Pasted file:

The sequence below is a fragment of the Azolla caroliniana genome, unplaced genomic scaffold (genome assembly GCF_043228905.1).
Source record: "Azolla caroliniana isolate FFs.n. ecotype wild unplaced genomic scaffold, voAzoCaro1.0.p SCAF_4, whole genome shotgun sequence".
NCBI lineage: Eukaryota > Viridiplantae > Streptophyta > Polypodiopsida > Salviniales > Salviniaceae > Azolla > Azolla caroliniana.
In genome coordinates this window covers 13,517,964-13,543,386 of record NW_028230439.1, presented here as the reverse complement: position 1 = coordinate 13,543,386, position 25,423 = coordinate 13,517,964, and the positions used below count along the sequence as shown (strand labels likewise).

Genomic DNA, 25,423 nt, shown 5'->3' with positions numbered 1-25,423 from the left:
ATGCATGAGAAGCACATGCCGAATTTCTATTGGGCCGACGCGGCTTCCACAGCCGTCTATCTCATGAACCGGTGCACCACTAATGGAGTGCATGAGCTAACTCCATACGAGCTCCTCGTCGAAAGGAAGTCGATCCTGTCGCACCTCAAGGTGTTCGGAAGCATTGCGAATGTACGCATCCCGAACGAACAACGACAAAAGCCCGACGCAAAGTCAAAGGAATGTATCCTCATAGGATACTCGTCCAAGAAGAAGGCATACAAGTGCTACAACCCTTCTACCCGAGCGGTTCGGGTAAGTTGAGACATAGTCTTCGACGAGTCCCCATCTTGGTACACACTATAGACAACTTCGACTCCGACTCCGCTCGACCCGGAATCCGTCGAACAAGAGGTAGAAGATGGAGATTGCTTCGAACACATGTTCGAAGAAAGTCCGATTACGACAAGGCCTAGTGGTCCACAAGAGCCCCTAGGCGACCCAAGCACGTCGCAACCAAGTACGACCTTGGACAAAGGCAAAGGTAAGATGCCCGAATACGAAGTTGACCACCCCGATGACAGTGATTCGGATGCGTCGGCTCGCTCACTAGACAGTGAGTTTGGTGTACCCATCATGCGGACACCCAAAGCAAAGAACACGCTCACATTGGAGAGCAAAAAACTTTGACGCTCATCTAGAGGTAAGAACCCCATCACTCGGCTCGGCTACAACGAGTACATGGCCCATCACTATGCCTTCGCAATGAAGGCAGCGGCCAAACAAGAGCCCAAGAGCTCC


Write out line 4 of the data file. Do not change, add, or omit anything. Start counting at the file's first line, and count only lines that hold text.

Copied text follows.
In genome coordinates this window covers 13,517,964-13,543,386 of record NW_028230439.1, presented here as the reverse complement: position 1 = coordinate 13,543,386, position 25,423 = coordinate 13,517,964, and the positions used below count along the sequence as shown (strand labels likewise).